We want to do music that people can enjoy in many scenarios, it’s important to fit into different moods. And that’s what people do now, they jump on Spotify and play a playlist that’s curated to a specific mood. It’s cool because we do get slotted into a lot of those playlists, that are all quite different. Which is great, we don’t want to just slot into one category or be pigeonholed, which can often happen. Nowadays the likes of house music and hip hop have splinted so many sub-genres, which is great. We try not to be too narrow because we want to appeal to a lot of different people, and we play a lot of festivals, and you do get a real cross-section of people, so it's nice to be able to connect with everyone.
How does the changing music landscape impact PNAU and the music you make?
We’ve been doing this for a while now and because it does change so quickly it has an impact. For example an album like Soft Universe, which is kind of very song based and I guess it was because we weren’t really going to clubs at that period of our life, we weren’t really experiencing dance music in that setting so a lot of EDM (Electronic Dance Music) didn’t necessarily make sense to us in the world of PNAU. But still, we did take some influences from that world, which I think everyone did, in every style of music. It was a time when we were off doing other stuff, making albums for Empire of the Sun, working with Elton John, so we had a lot of different musical flavours coming through.
But I guess now, with Changa and future music, we’re bringing it back to the party, back to the gigs and the festivals and it’s something we’re really proud to play live. Changa is something with a lot of energy and positivity, which at the end of the day is what we’re trying to bring into the world. It’s always been important throughout our whole career to just make people happy, it sounds like I’m really simplifying it, but it’s basically just about that.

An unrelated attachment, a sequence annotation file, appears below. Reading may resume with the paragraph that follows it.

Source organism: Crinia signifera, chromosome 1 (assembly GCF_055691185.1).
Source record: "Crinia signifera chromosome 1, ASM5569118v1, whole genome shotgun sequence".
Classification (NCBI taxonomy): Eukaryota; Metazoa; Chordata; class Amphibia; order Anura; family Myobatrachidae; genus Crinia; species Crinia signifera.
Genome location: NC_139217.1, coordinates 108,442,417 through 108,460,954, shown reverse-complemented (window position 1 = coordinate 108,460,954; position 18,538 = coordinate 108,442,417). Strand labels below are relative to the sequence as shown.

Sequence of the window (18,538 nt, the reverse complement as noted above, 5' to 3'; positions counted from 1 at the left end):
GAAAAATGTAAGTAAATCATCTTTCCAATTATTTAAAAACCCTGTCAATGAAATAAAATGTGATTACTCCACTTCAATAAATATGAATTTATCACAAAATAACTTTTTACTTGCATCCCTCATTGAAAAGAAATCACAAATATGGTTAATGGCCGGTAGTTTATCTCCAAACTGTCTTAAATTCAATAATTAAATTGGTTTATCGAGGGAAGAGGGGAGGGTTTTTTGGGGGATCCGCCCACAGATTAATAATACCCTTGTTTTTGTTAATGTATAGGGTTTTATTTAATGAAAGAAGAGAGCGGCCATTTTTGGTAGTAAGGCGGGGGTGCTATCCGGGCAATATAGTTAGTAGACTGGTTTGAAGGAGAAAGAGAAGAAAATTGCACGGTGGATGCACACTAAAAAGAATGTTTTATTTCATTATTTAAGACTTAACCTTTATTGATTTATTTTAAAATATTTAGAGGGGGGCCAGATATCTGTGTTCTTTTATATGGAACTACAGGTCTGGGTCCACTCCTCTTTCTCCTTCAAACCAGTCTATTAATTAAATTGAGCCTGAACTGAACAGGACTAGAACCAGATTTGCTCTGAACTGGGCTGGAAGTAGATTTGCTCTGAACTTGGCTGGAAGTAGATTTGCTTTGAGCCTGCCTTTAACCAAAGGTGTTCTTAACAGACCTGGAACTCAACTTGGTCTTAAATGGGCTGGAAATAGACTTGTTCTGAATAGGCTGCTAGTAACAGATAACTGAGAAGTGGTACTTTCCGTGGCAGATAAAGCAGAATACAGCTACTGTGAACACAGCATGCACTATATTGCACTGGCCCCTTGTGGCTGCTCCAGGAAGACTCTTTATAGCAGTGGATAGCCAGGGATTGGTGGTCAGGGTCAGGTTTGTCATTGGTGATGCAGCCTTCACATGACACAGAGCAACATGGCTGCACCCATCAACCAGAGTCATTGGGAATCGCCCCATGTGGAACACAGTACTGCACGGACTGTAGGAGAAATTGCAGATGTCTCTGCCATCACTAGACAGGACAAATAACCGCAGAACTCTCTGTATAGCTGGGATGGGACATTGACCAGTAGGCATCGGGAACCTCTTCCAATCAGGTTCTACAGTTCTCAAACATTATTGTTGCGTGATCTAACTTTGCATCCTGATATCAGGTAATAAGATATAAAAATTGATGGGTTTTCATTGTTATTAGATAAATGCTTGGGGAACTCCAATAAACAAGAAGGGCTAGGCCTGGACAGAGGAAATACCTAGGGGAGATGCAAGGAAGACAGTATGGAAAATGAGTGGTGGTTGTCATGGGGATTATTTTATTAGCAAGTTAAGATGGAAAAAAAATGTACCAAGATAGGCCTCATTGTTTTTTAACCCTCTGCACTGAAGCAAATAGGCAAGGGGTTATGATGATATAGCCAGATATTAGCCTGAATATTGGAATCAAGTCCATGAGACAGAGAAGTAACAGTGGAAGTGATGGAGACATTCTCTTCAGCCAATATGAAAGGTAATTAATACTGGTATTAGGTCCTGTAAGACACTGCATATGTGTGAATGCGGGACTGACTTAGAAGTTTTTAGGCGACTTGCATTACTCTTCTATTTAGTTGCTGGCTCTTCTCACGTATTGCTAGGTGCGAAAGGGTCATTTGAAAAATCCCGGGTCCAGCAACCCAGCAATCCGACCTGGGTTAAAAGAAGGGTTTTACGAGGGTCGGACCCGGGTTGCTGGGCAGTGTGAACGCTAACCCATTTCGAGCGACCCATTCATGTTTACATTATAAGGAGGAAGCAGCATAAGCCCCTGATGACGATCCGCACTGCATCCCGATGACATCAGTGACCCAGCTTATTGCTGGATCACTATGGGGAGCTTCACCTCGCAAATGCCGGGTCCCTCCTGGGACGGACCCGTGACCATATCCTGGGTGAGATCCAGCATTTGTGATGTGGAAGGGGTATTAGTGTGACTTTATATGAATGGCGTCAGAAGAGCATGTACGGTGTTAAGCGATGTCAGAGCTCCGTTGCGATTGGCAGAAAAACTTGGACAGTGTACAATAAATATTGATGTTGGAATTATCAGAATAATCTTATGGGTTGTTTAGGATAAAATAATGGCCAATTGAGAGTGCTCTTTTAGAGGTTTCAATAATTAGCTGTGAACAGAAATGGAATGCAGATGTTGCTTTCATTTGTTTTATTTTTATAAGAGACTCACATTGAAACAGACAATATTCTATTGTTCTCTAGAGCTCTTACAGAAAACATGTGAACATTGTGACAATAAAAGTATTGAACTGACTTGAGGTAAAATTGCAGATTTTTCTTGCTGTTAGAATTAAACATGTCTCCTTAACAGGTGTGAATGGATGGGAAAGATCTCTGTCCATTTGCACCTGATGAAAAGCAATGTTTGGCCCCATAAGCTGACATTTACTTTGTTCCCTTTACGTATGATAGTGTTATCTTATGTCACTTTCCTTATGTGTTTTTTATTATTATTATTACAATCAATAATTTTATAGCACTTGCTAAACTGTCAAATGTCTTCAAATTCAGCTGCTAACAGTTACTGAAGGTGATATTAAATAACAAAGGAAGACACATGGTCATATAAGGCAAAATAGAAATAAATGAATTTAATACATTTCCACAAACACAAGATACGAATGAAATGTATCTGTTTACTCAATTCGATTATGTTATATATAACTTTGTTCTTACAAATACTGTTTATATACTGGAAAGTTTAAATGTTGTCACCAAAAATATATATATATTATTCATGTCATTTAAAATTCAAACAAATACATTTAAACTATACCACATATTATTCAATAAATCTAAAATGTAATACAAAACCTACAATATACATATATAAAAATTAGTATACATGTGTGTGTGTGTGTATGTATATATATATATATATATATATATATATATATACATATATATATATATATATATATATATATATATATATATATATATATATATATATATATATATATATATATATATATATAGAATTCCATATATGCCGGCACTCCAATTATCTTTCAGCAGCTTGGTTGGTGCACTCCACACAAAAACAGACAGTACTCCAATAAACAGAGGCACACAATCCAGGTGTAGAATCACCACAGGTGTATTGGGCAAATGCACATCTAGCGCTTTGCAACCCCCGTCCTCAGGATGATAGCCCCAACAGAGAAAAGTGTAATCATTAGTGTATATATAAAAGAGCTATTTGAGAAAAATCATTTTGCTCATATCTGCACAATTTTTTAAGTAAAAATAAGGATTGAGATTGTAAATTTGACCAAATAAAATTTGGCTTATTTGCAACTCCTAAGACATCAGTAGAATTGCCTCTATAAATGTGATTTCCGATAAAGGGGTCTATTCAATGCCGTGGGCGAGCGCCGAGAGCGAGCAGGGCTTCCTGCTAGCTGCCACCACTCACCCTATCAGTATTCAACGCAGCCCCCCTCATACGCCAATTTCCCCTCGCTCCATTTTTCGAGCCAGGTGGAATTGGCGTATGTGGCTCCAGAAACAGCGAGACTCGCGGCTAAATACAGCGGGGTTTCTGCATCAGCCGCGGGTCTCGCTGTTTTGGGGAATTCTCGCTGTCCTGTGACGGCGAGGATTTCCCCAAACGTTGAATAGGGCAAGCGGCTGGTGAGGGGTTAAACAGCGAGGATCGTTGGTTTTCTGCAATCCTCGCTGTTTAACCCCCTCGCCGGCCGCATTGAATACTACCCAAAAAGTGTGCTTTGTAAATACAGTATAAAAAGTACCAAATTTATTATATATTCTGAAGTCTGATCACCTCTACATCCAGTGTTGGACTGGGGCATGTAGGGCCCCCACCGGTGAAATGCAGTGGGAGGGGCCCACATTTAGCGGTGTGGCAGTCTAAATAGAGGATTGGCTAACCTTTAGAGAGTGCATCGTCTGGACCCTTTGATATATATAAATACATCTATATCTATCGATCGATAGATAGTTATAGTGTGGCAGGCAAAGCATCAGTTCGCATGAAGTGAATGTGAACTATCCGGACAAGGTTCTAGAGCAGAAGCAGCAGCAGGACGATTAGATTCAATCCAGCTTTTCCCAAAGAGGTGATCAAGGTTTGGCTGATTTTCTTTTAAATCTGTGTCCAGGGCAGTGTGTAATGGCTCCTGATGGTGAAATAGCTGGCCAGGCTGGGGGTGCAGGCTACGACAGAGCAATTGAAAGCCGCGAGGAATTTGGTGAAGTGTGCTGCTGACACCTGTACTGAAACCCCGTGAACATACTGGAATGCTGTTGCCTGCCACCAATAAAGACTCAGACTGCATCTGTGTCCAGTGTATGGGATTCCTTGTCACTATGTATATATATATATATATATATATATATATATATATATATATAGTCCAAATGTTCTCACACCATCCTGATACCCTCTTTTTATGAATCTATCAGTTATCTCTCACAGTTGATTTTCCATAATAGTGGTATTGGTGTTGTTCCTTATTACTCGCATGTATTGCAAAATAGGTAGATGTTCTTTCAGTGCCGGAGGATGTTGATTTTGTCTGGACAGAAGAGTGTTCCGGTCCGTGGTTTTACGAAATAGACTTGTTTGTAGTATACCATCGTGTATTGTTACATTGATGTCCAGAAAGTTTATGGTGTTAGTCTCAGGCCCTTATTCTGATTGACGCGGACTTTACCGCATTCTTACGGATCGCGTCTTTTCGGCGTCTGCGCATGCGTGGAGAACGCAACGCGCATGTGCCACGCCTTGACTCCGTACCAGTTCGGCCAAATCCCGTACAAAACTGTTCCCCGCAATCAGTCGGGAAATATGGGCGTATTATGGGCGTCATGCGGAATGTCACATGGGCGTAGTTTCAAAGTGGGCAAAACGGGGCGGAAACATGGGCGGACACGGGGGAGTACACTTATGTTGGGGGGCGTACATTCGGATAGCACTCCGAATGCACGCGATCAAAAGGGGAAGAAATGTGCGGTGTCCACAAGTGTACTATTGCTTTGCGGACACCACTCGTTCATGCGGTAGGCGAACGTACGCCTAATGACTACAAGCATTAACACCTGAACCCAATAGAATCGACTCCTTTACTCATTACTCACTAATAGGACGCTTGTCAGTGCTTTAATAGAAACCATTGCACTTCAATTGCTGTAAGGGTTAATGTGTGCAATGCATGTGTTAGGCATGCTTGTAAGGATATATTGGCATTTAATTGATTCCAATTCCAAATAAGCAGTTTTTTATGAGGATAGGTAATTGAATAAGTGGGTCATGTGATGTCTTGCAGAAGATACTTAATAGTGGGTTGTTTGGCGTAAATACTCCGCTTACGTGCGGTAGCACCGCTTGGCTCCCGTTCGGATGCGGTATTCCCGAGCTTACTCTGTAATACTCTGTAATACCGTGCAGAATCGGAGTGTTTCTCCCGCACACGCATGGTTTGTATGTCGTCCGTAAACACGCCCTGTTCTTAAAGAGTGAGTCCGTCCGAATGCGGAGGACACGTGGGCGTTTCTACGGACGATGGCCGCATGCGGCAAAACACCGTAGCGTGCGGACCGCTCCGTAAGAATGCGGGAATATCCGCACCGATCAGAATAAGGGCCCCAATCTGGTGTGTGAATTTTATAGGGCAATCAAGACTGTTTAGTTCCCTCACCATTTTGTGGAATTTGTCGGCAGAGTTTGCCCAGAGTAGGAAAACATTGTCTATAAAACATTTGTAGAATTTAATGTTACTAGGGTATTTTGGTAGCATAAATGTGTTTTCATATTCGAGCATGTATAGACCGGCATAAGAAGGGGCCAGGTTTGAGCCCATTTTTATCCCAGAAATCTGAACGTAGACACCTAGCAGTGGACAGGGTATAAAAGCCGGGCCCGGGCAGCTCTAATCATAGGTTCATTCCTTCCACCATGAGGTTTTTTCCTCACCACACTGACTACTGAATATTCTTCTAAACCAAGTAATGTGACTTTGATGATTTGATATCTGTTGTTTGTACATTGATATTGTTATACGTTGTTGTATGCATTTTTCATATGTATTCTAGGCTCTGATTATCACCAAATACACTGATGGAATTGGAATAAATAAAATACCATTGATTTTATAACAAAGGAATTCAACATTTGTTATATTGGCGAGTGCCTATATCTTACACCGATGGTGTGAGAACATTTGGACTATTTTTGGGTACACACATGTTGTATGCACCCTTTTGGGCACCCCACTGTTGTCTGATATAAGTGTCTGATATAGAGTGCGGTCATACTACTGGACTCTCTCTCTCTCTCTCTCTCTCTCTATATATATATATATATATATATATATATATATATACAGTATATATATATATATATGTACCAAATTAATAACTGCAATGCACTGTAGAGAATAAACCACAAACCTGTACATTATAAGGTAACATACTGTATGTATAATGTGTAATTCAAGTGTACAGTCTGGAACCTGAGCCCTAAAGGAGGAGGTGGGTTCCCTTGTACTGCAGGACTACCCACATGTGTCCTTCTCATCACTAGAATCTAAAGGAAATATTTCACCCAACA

The visuals for Changa were a massive part of the album experience. How important is that visual element for PNAU?
From the beginning, we’ve always been very involved in our videos and now we have a much more exciting lights show than we’ve ever had before. That visual element of the shows has always been a big deal; it always goes alongside the music. And it takes a long time and a lot of investment to do but it’s really important to us, so it’s something we’ll always do. We end up with all these moments during shows that are punctuated by the visual element, and it really amazing.
What's your favourite song to play live?
It’s hard to pick, but Control Your Body is always great. It’s just like an old school, techno, kind of rave, kind of house jam. Every time we play that, and even before we released the album and people knew it, it just worked straight away. And obviously, it’s always fun to play the singles, like Chameleon and Go Bang, too.
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Image credit: PNAU